Amazing Grace: The Lives of Children and the Conscience of a Nation
The children we meet through the deepening friendships that evolve between Jonathan Kozol and their families defy the stereotypes of urban youth too frequently presented on TV and in newspapers. Tender, generous, and often religio ...more
This book taught me at a young age that I could change the world.
And religion? One clearly sees why sometimes people need it.
Absolutely perfect narration by Dick Hill.
You should read this book.
I need to stop reading about poverty for a while. I have real trouble mustering up sympathy for people who keep having children they can’t afford. Abortion is legal! I know – it’s normal to want to leave a legacy, to find purpose in raising another human being. Just because I don’t get it doesn’t make it wrong.
Sadly, these kids don’t really stand a chance. They live in a crime-infes ...more
Kozol's visits and conversations occurred in the early 1990s w ...more
Given the amount of crime in this neighborhood, you'd think it would be on the news every night, but given the co ...more
The book begins with transcribed conversations from urban youth, parents, and community leaders in one of America's worst neighborhoods in the nineties. Slowly, Kozol begins to translate and offer insight into their words with statistics and comparisons he finds from his research. This insight all points to the racial segregation of New York City, which resi ...more
In the same way, I found his argument a little one-sided. His book seems to place the situation of the South B ...more
Again, Kozol is one of my writing heroes...and his style is easy to read and full of details that really help you understand his point of view.
Here's what the publisher said about this book:
The children in this book defy the stereotypes of urban youth too frequently presented by the media. Tender, generous and often religiously devout, they speak with eloquence and honesty abou ...more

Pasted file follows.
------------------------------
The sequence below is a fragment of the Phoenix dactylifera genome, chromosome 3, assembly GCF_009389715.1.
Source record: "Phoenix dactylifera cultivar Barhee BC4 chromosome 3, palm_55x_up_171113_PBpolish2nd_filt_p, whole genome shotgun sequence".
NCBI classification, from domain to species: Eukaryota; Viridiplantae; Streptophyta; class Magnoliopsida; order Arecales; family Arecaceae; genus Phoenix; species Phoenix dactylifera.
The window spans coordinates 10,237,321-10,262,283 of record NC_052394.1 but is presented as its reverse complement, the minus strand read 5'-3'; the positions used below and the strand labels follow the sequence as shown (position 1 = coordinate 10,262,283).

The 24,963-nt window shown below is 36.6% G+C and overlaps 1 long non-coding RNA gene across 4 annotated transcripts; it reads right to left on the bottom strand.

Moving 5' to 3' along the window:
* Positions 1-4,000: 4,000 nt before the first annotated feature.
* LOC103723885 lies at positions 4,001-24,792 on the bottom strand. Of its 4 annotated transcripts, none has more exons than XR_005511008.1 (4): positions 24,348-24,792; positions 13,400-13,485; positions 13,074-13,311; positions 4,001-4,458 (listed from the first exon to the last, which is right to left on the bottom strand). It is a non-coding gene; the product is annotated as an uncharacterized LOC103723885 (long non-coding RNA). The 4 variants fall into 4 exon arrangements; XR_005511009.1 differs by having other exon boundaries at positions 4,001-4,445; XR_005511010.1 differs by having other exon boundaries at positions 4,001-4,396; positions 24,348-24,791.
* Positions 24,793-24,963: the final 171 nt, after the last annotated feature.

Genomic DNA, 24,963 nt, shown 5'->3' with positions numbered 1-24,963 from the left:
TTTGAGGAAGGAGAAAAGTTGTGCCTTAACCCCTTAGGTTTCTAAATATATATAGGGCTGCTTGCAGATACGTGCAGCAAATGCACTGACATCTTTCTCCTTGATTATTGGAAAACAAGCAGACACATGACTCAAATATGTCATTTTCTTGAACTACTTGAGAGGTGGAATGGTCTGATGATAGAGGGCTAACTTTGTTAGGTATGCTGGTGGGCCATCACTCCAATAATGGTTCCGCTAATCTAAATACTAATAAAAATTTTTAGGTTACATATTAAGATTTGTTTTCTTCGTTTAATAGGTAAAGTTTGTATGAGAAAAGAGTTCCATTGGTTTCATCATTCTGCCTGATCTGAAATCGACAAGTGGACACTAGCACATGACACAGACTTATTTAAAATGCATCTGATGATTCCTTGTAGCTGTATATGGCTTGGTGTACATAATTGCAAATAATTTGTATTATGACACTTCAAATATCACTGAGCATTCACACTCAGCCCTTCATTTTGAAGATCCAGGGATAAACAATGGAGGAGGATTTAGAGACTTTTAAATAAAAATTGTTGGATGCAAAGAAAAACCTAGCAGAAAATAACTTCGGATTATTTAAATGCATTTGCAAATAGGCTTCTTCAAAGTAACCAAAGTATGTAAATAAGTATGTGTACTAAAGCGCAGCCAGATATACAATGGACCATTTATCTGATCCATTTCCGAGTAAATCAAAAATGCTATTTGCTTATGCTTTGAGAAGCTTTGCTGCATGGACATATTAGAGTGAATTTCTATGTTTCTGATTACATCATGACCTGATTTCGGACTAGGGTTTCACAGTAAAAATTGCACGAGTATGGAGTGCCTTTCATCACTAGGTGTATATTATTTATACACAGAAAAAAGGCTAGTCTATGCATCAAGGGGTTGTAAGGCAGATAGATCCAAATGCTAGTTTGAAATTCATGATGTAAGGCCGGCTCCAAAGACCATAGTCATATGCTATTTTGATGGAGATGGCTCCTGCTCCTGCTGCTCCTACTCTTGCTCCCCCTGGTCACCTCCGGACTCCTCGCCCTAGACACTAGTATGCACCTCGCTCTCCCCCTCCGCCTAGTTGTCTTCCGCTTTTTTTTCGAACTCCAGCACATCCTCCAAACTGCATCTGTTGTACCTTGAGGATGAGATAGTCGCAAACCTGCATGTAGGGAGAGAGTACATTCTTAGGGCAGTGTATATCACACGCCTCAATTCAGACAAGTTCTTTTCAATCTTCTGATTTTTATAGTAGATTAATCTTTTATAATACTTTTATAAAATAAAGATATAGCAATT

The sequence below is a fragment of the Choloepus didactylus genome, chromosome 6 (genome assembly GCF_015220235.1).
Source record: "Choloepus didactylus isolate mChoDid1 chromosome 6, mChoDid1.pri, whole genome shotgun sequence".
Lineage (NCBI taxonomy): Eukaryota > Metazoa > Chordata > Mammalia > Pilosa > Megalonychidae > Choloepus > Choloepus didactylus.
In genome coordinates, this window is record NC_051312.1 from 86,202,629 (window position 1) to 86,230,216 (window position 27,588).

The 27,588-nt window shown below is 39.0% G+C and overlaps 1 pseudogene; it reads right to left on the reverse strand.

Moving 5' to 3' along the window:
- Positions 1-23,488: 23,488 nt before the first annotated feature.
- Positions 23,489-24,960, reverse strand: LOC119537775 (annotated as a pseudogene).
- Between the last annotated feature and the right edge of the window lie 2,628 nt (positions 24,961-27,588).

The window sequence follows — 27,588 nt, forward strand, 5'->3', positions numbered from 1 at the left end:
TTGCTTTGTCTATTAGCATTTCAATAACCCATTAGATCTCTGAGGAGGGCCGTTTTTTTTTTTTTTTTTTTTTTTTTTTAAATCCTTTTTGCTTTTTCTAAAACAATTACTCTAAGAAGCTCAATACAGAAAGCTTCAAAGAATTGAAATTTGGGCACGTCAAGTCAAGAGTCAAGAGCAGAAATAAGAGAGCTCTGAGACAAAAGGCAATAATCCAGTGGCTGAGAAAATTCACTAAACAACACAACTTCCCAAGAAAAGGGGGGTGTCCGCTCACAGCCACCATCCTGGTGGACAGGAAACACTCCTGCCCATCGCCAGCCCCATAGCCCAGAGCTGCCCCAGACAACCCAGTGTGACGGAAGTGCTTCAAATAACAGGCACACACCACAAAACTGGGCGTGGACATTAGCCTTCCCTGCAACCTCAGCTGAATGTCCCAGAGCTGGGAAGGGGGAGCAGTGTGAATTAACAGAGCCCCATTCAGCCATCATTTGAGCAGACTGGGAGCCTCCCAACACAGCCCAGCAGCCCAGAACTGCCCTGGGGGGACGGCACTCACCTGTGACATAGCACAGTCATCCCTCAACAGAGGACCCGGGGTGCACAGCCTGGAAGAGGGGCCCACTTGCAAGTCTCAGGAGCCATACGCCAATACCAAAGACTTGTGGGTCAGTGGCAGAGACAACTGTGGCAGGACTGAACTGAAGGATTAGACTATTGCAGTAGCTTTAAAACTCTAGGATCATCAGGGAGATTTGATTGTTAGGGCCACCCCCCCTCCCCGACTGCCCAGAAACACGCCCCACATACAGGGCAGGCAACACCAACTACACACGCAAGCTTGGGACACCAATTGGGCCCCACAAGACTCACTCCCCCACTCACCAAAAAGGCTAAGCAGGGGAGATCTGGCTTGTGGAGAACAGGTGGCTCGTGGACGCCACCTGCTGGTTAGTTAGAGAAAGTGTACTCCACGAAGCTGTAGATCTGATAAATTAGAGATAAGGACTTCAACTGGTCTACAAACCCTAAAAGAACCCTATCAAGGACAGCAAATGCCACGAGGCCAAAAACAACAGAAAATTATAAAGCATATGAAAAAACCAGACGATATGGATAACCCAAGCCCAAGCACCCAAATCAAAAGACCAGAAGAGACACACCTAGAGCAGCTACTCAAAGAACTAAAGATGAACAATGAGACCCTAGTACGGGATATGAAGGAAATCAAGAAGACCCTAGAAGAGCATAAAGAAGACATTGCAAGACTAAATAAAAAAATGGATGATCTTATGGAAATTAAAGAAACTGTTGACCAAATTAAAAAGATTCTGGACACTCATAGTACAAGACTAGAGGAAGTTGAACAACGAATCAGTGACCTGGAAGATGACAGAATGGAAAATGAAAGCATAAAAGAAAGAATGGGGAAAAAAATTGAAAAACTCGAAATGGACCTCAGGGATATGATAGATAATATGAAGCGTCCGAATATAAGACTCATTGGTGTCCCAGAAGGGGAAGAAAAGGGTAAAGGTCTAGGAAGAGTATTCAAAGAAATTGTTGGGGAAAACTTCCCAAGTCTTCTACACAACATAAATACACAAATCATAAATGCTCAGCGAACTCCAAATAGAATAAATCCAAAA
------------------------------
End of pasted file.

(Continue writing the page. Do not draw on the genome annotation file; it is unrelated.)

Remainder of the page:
This book is more like a documentry to me of families just getting interviewed about their life. The usual problems are Drugs, and money. ...more
Poverty is an over arching social issue that affect people in many ways. Stress has often been associated with poverty. This relationship is explored through Kozol (1995) and his experiences with children in an impoverished neighborhood. The children he describes have bio-psycho-social risk & resilience factors in regards to stress and poverty. Stress and poverty can be put into an ecological perspective utilizing functionalist theory. Functionalist theory is limited in implementing a planed...more
The deficiencies in the lives of the children that Kozol outlines in the book are immensely depressing. Even a trip to Burger King was such a rare luxury for one kid that he wrote a composition on it for school...at age 13. Children can't play outside for fear of violence or being plied with drugs. Schools, of course, are in deplorable conditions.
The portrait of the Bro ...more
In this wonderful exploration of life in the South Bronx and Harlem— the ghetto of New York City—Kozol poises the question “How does a nation deal with those whom it has cursed?” He delves into the bleak circumstances of the residents, the shocking inequalities between the resources and facilities available to black and Hispa ...more
This book makes me want to go out and help those living horribly, and are put into areas t ...more